Reb Samson Raphael Hirsch’s translation of לְמַעַן – “so that he will” is problematic. It seems that God gave Avrohom “special Care” so that Avrohom will be able to properly teach his kids.

 

Advertisements

Toras Lech Lacha – November 1, 2014:

Rabbi Yosef Tzvi Rimon

Another great Shabbos of Torah. I attended three classes given by Rabbi Yosef Tzvi Rimon, Rosh Yeshiva of Yeshivat Har Etzion http://www.haretzion.org. They classes were on the Mitzva of Shmitta, letting the land of Israel lay fallow every seven years. Rabbi Rimon is one of the foremost experts on the laws of Shmitta and he brings an enthusiasm about keeping Shmitta.

Rav Yosef-Tzvi Rimon
Ram in Yeshivat Her Etzion

Rav Yosef-Tzvi Rimon studied at the Netiv Meir Yeshiva High School in Jerusalem and joined Yeshivat Har Etzion in 1987. He served in the Armored Corps in the context of his army service in the Hesder Program and earned a Bachelor of Education degree from the Herzog College. He has served as a Ram in the Yeshiva since 1996 and also teaches classes in halacha for the entire Yeshiva. In 2001, Rav Rimon headed the Halacha Program in the Yeshiva’s Kollel, and published a book “Shiurei Shevi’it” on the laws of Shemitta. Today, Rav Rimon serves as a neighborhood Rav in Alon Shevut, and as a Ram for first-year students in the Yeshiva. He publishes study sheets on various halachic topics and teaches at the Herzog College and at the Beit Midrash for Women in Migdal Oz.

 The following is the Torah I spoke and thought about on Shabbos.

Last year Rabbi Efrem Goldberg talked about the end of Parsha Noach where Terach (Avrom’s father) leave Ur Casdim to go to the land of Canaan. Terach gets to Haran and settles there. In Lech Lecha, God tells Avrum, leave your home and go to the land of Canaan. This got me thinking and I put together the following Torah thought.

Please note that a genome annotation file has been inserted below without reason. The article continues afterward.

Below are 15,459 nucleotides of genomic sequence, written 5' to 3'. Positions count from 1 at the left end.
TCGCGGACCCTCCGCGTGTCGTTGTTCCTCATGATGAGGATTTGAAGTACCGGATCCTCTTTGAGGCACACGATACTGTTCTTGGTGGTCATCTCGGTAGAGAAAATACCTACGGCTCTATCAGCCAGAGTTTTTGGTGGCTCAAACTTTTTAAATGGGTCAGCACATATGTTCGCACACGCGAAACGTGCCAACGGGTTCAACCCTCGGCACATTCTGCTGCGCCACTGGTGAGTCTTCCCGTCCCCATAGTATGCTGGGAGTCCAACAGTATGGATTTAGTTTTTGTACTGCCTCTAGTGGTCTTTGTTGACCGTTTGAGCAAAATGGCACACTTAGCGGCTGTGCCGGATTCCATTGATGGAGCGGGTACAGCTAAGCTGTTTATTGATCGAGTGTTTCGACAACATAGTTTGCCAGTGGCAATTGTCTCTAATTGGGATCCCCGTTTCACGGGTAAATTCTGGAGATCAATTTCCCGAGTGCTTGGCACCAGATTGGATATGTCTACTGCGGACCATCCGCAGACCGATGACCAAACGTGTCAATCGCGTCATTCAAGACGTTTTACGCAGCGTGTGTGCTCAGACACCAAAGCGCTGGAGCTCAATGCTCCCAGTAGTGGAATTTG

כו. וַיְחִי תֶרַח שִׁבְעִים שָׁנָה וַיּוֹלֶד אֶת אַבְרָם אֶת נָחוֹר וְאֶת הָרָן:  
  1. 27. And these are the generations of Terah: Terah begot Abram, Nahor, and Haran, and Haran begot Lot.
  כז. וְאֵלֶּה תּוֹלְדֹת תֶּרַח תֶּרַח הוֹלִיד אֶת אַבְרָם אֶת נָחוֹר וְאֶת הָרָן וְהָרָן הוֹלִיד אֶת לוֹט:
  1. 28. And Haran died during the lifetime of Terah his father in the land of his birth, in Ur of the Chaldees.
  כח. וַיָּמָת הָרָן עַל פְּנֵי תֶּרַח אָבִיו בְּאֶרֶץ מוֹלַדְתּוֹ בְּאוּר כַּשְׂדִּים:
during the lifetime of Terah his father: lit. on the face of Terah his father. During his father’s lifetime (Tan. Acharei 7). And the Midrash Aggadah (Gen. Rabbah 38:13) tells us that he died on account of his father. For Terah complained about Abram his son before Nimrod for crushing his idols; so he [Nimrod] cast him [Abram] into a fiery furnace, and Haran sat and thought, “If Abram is victorious, I am on his side, and if Nimrod is victorious, I am on his side.” When Abram was saved, they said to Haran, “Whose side are you on?” Haran said to them, “I am on Abram’s side!” They cast him into the fiery furnace and he was burned. This is the meaning of אוּר כַּשְׂדִּים, the fire of the Chaldees. Menachem (Machbereth, p. 32), however, explains אוּר as a valley, and so (Isa. 24:15): “in the crevices (בָּאוּרִים) honor the Lord,” and so, (ibid. 11:8): “over the hole of (מְאוּרַת) an old snake.” Any hole or deep crevice is called אוּר.   על פני תרח אביו: בחיי אביו. ומדרש אגדה יש אומרים שעל ידי אביו מת, שקבל תרח על אברם בנו לפני נמרוד על שכתת את צלמיו והשליכו לכבשן האש, והרן יושב ואומר בלבו אם אברם נוצח, אני משלו, ואם נמרוד נוצח, אני משלו. וכשניצל אברם אמרו לו להרן משל מי אתה, אמר להם הרן משל אברם אני. השליכוהו לכבשן האש ונשרף, וזהו אור כשדים. ומנחם בן סרוק פירש אור בקעה, וכן (ישעיה כד טו) באורים כבדו ה’, וכן (שם יא ח) מאורת צפעוני. כל חור ובקע עמוק קרוי אור:
  1. 29. And Abram and Nahor took themselves wives; the name of Abram’s wife was Sarai, and the name of Nahor’s wife was Milcah, the daughter of Haran, the father of Milcah and the father of Iscah.
  כט. וַיִּקַּח אַבְרָם וְנָחוֹר לָהֶם נָשִׁים שֵׁם אֵשֶׁת אַבְרָם שָׂרָי וְשֵׁם אֵשֶׁת נָחוֹר מִלְכָּה בַּת הָרָן אֲבִי מִלְכָּה וַאֲבִי יִסְכָּה:
     
  1. 30. And Sarai was barren; she had no child.
  ל. וַתְּהִי שָׂרַי עֲקָרָה אֵין לָהּ וָלָד:
  1. 31. And Terah took Abram his son and Lot the son of Haran, his grandson, and Sarai his daughter in law, the wife of Abram his son, and they went forth with them from Ur of the Chaldees to go to the land of Canaan, and they came as far as Haran and settled there.
  לא. וַיִּקַּח תֶּרַח אֶת אַבְרָם בְּנוֹ וְאֶת לוֹט בֶּן הָרָן בֶּן בְּנוֹ וְאֵת שָׂרַי כַּלָּתוֹ אֵשֶׁת אַבְרָם בְּנוֹ וַיֵּצְאוּ אִתָּם מֵאוּר כַּשְׂדִּים לָלֶכֶת אַרְצָה כְּנַעַן וַיָּבֹאוּ עַד חָרָן וַיֵּשְׁבוּ שָׁם:
and they went forth with them: And Terah and Abram went forth with Lot and Sarai.   ויצאו אתם: ויצאו תרח ואברם עם לוט ושרי:
  1. 32. And the days of Terah were two hundred and five years, and Terah died in Haran.
  לב. וַיִּהְיוּ יְמֵי תֶרַח חָמֵשׁ שָׁנִים וּמָאתַיִם שָׁנָה וַיָּמָת תֶּרַח בְּחָרָן: